As media buying evolves, professionals must embrace and learn to master the technology driving efficiencies and effectiveness in advertising. The alternative is to risk obsolescence — not because machines are taking over, but because the industry requires skilled people to inform those machines and interpret results.

The entire labor-intensive process between creating the media plan and execution is being taken over by software, making it both scalable and more effective. That layer of people between planning and execution are being squeezed out of the equation entirely. Expect far fewer jobs in this segment in future, for the same reasons so many production line workers in factories found themselves shown to the door.

What this does in the advertising ecosystem, though, is it creates a need for skilled professionals to translate the output of ad tech into the best possible outcomes for clients.

Expect the iteration cycle to become progressively shorter, with mobile marketing at the very forefront of this trend. In mobile, where ads most often address immediate needs for on-the-go consumers (often with local intent), advertising professionals most in demand will be those skilled in accurately interpreting ad tech output and using it to inform optimizations in near real-time.

This programmatic mindset demands not data scientists or engineers, but advertising professionals with the following skills and traits:

  • High-level knowledge of the advertising ecosystem as a whole and how various components work together and interact with one another.
  • Deep understandings of user psychology and how/why people react in various ways to different ads.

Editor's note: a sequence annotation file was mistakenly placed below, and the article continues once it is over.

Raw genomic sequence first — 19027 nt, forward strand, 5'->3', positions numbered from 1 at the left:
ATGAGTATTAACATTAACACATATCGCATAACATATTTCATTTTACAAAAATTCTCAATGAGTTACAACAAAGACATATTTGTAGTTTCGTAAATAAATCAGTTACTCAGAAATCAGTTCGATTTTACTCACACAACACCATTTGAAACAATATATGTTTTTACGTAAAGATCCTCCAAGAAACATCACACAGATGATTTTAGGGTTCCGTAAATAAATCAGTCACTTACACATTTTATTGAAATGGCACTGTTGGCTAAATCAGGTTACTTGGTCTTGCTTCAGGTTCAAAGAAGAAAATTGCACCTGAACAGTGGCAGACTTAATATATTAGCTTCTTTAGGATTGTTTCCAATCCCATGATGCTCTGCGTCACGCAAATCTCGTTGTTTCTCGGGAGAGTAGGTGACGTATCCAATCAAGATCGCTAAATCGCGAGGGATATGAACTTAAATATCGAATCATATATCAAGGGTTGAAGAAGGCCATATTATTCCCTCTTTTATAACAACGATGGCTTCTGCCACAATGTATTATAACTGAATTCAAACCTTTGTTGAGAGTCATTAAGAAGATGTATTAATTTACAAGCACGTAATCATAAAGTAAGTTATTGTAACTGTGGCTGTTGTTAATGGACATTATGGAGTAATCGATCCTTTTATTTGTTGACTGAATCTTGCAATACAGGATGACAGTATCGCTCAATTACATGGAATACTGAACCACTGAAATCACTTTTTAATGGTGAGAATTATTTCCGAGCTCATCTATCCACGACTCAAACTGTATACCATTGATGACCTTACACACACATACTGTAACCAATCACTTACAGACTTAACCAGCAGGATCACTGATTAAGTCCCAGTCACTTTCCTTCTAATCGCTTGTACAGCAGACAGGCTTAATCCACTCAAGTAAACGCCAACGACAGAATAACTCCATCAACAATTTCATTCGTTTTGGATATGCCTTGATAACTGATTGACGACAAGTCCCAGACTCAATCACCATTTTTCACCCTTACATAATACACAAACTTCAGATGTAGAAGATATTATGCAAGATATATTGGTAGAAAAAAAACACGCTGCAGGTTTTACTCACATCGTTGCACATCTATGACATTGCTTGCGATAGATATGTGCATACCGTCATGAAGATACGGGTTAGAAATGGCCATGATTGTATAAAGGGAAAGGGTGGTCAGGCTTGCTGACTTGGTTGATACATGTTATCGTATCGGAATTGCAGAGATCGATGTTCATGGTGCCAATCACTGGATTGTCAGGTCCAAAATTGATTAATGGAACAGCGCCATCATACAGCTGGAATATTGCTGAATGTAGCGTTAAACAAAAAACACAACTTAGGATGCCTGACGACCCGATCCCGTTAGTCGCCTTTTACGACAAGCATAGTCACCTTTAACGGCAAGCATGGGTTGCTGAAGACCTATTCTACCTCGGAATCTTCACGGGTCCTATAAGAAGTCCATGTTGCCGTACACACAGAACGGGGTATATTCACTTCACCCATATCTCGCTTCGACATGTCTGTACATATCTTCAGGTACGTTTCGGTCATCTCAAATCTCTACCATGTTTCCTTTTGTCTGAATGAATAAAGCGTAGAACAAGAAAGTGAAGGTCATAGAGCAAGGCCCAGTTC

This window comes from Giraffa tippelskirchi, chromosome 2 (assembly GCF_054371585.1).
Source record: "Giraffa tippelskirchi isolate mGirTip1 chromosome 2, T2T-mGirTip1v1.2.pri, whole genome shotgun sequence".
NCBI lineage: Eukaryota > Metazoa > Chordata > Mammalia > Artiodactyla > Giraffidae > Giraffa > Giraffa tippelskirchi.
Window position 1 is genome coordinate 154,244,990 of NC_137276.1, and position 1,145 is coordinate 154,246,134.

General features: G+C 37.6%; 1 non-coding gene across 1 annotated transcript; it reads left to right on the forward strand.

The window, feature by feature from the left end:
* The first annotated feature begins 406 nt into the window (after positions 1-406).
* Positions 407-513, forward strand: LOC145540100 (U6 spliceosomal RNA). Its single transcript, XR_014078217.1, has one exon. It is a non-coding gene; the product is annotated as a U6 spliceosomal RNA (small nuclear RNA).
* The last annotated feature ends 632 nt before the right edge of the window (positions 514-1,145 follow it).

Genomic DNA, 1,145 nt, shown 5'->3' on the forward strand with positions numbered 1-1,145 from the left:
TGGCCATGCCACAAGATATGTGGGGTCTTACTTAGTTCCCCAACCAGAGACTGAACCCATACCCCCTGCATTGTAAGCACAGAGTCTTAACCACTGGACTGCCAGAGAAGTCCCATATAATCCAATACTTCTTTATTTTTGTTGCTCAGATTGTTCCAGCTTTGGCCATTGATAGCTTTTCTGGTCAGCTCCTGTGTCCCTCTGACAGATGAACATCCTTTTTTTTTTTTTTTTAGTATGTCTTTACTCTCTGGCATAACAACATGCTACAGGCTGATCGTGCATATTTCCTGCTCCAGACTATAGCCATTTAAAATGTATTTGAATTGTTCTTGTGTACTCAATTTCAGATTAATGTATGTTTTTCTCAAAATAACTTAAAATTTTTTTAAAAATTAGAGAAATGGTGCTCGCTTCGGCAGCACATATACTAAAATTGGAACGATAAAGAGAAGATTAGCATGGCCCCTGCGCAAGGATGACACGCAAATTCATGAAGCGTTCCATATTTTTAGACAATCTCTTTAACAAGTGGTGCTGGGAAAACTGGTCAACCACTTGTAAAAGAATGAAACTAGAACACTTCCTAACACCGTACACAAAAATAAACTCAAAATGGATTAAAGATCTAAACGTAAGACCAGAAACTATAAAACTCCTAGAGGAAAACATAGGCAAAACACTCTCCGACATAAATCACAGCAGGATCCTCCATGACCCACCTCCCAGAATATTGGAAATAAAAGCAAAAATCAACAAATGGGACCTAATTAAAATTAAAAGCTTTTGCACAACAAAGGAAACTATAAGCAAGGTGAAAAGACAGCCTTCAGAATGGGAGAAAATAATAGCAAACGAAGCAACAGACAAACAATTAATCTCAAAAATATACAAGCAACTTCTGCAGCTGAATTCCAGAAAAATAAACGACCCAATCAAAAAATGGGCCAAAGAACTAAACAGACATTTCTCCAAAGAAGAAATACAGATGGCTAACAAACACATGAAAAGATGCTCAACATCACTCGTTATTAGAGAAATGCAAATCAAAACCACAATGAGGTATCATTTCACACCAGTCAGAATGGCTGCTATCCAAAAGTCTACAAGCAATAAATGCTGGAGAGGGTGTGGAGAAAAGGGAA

• Both media planning/execution and creative/storytelling skills, marrying science and art within one talented individual.
  • More mathematically driven and better able to interpret numbers, with an analytical mindset.
  • Savvy in two or three major areas, with a much broader set of knowledge.
  • Adaptable, willing to learn and comfortable in an interdisciplinary role.

Tomorrow’s successful advertising professionals should expect (and be prepared to offer) less art and more science. Those from non-traditional advertising backgrounds will take over this role; they may not be design school grads, but could be a product management or economics grad. The future is indeed bright for those able to master both their artistic and scientific sides — for those advertising professionals with a programmatic mindset.

What do you think lies ahead for the future of programmatic mobile advertising?

Tim Koschella
Tim Koschella is a dedicated expert in international mobile and online performance marketing (CPI, CPL, CPA, CPE) with a particular focus on the games industry. As Co-Founder and CEO of AppLift, he has been working with 100+ mobile companies to acquire users for their apps, among them many of the industry’s leading advertisers.